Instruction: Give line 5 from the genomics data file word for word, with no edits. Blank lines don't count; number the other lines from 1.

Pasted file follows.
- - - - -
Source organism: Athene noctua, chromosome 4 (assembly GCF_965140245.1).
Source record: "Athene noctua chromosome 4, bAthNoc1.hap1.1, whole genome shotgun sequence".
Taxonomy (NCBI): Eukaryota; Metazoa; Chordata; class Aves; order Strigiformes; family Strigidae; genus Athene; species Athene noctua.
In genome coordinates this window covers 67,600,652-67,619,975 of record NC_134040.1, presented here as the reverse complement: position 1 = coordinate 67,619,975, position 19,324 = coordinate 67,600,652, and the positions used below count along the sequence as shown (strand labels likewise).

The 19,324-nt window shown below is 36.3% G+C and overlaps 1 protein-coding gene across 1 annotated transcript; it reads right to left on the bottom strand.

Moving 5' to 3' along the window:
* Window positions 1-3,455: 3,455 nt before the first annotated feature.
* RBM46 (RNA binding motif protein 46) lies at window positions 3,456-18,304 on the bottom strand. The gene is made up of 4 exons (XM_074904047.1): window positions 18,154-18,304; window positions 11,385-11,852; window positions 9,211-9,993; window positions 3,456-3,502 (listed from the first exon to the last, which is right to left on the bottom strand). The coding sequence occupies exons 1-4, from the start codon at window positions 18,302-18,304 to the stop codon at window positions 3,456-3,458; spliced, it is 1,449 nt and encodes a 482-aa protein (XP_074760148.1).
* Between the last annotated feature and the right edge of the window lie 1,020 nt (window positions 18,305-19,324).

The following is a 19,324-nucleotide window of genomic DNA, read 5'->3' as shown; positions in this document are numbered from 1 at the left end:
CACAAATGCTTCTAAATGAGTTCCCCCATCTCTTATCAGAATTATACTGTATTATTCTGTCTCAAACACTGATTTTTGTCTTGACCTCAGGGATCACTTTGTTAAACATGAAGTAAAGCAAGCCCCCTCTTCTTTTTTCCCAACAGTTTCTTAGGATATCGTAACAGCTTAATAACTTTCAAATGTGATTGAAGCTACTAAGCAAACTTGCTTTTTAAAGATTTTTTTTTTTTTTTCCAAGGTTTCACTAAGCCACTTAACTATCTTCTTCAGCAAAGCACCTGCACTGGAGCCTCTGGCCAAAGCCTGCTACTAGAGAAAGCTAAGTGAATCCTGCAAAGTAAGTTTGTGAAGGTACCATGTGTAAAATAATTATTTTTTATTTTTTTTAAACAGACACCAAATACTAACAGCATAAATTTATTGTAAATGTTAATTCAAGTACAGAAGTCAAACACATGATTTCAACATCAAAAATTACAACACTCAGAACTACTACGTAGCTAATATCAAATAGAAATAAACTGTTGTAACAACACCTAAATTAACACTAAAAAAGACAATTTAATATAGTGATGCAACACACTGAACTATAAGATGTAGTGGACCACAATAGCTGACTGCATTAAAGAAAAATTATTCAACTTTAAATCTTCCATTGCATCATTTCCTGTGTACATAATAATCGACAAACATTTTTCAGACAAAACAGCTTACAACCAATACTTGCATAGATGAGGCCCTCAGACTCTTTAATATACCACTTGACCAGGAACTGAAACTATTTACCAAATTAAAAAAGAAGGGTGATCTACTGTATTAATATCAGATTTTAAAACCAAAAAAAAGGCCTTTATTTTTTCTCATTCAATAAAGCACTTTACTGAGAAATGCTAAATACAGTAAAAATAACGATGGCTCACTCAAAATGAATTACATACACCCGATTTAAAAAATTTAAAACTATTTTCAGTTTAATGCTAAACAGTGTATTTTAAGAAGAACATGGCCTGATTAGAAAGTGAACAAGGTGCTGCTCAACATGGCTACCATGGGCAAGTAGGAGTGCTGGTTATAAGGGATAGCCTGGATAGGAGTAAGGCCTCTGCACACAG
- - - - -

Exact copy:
The 19,324-nt window shown below is 36.3% G+C and overlaps 1 protein-coding gene across 1 annotated transcript; it reads right to left on the bottom strand.